I thought about that too. My Mickies pull down on one side but register on both. My thinking is that the far registration pin could be removed on my cameras and still leave one for registration. That might be enough. As well, a modified registration pin mechanism could be made to pin twice on the same row. That would take care of diagonal registration. Since the camera would have to be re-geared, re-cammed, re-cut aperture plate, a whole new pressure plate made and the Nikon lens mount moved over, a modified registration pin mount would be just another cost on the list. Though, I wouldn't sink that much money into an MOS camera. My point is, I think the mechanicals for converting a newer Arri or its like are completely doable. Guys like Bruce McNaughton eat this kind of challenge for a light lunch.
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#9 Stephen Williams

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Posted 08 April 2008 - 12:26 PM

Hey Stephen,

I thought about that too. My Mickies pull down on one side but register on both. My thinking is that the far registration pin could be removed on my cameras and still leave one for registration. That might be enough. As well, a modified registration pin mechanism could be made to pin twice on the same row. Since the cam would have to be re-geared, re-cammed, re-cut aperture plate, a whole new pressure plate made and the Nikon lens mount moved over, a modified registration pin mount would be just another cost on the list. Though, I wouldn't sink that much money into an MOS camera. My point is, I think the mechanicals for converting a newer Arri or its like are completely doable. Guys like Bruce McNaughton eat this kind of challenge for a light lunch.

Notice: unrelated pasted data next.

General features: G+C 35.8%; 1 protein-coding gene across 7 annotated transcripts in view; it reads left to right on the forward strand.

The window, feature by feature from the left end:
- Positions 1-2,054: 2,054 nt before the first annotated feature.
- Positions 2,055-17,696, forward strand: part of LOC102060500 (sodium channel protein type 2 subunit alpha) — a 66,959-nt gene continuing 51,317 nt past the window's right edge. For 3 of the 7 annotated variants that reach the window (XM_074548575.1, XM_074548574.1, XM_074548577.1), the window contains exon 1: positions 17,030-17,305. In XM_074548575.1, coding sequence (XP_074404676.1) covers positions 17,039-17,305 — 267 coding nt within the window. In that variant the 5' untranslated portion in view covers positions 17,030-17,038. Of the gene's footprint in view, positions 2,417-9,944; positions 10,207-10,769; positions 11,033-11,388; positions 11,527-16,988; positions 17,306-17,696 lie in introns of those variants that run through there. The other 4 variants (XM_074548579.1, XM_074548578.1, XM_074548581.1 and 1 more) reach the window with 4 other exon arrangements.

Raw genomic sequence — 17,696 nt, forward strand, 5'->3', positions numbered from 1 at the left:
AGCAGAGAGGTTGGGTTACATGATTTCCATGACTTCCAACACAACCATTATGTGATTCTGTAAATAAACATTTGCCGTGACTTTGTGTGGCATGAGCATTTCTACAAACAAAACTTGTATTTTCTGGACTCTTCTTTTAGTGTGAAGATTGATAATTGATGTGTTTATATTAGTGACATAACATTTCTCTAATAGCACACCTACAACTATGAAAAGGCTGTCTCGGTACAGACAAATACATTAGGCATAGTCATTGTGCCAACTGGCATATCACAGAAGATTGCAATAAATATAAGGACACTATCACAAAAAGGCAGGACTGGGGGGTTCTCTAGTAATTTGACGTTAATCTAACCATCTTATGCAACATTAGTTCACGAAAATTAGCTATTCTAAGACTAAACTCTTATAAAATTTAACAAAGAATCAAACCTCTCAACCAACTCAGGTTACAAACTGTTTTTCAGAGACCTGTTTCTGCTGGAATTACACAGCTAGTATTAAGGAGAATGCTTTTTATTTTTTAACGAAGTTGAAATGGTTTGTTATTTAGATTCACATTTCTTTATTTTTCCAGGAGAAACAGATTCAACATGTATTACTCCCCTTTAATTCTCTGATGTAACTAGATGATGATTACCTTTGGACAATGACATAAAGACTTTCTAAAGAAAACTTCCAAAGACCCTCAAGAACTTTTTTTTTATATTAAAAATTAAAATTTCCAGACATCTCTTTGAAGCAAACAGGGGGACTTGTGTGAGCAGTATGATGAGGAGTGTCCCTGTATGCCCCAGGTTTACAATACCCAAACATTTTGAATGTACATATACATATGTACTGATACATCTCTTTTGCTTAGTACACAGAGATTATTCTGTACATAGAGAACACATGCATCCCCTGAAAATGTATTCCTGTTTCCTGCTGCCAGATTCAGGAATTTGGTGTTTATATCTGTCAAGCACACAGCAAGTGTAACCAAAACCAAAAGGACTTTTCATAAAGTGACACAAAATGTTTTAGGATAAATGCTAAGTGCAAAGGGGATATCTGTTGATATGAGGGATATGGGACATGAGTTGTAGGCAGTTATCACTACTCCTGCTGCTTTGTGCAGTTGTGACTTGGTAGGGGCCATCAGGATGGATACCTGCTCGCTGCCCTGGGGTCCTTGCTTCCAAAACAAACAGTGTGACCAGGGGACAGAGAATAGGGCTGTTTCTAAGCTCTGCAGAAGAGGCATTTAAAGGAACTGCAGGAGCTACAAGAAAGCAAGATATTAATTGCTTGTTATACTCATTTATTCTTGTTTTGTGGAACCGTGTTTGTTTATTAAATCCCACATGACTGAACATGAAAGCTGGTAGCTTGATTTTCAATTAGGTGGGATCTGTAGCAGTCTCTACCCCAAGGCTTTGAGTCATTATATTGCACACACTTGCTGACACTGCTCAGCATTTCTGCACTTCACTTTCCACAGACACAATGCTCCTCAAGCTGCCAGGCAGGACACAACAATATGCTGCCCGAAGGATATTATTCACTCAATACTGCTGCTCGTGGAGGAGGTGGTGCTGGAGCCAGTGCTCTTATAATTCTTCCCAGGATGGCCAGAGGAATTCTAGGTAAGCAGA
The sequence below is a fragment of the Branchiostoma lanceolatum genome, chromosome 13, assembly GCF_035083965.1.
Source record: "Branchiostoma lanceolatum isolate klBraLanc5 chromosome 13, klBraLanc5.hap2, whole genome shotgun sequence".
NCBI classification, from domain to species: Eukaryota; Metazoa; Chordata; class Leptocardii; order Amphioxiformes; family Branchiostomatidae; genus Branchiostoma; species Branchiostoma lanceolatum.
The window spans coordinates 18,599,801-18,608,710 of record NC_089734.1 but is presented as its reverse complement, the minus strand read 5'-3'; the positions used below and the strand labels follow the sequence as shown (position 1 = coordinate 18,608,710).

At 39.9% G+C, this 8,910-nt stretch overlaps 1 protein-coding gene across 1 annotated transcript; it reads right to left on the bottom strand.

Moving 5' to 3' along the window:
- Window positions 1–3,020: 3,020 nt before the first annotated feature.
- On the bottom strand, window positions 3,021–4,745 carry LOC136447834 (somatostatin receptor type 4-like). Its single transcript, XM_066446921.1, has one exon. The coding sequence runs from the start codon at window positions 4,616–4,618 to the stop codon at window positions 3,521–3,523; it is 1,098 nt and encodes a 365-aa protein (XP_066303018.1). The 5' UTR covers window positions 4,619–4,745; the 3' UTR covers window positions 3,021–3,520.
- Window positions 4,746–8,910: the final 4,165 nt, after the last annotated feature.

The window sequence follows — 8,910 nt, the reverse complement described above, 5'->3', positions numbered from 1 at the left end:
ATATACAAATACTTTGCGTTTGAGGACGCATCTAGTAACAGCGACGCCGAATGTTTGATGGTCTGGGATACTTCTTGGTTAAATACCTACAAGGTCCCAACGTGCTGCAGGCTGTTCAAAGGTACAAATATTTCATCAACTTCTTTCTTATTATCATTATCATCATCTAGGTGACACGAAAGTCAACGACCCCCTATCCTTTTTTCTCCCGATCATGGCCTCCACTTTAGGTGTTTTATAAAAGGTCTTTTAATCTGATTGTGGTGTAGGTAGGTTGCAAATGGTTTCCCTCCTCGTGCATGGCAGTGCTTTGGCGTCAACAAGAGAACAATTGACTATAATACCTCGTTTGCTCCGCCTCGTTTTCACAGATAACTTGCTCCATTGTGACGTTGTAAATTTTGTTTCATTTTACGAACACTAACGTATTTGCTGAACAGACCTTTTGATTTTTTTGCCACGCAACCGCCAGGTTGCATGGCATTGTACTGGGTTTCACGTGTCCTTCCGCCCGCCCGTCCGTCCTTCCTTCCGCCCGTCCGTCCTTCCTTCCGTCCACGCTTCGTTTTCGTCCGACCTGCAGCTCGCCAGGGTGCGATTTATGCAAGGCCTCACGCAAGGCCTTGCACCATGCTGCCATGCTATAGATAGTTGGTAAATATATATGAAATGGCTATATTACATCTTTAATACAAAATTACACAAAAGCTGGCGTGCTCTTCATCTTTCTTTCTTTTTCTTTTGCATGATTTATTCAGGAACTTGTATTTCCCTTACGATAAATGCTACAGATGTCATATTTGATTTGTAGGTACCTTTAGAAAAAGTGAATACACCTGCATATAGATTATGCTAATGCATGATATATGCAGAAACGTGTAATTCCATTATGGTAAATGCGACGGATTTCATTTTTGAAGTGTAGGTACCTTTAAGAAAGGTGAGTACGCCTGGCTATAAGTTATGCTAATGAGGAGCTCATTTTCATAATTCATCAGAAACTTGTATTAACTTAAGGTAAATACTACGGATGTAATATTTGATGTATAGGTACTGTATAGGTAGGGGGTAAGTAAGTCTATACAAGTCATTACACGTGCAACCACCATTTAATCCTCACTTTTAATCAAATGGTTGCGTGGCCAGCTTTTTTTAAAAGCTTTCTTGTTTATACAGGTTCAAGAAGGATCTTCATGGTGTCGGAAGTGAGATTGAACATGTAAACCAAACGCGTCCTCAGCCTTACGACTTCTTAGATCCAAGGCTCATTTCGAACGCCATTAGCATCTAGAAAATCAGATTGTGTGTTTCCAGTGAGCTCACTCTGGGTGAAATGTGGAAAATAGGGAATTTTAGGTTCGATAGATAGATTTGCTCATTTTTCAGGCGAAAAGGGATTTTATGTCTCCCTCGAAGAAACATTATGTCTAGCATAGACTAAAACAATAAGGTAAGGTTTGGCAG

Hi Paul,

It's quite doable but registration will suffer especially at higher speeds. Satisfactory results are probably possible to 50 fps. On a Mitchell 1 registration pin is full size the other is thinner. David Stump modified a camera to have 2 full size pins. He said it was the steadiest camera he had ever used!

Stephen
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#10 Paul Bruening

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Posted 08 April 2008 - 12:40 PM

Hey Stephen,

OK. So... what do you think? Extreme 35 (X35)? Bigger image, easier to use lenses, scope framing, 3-perf savings? Could you work this way?
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#11 Stephen Williams

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Posted 08 April 2008 - 12:46 PM

Hey Stephen,

OK. So... what do you think? Extreme 35 (X35)? Bigger image, easier to use lenses, scope framing, 3-perf savings? Could you work this way?


Hi,

Most zoom lenses just cover S35, they won't cover X35. Don't know about primes but I think there will be issues.

Stephen
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#12 Paul Bruening

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Posted 08 April 2008 - 12:52 PM

While I'm aware of the prejudice against Nikon and Canon Glass, the tests on my Nikons came back beautiful.
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#13 John Sprung

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Posted 08 April 2008 - 12:56 PM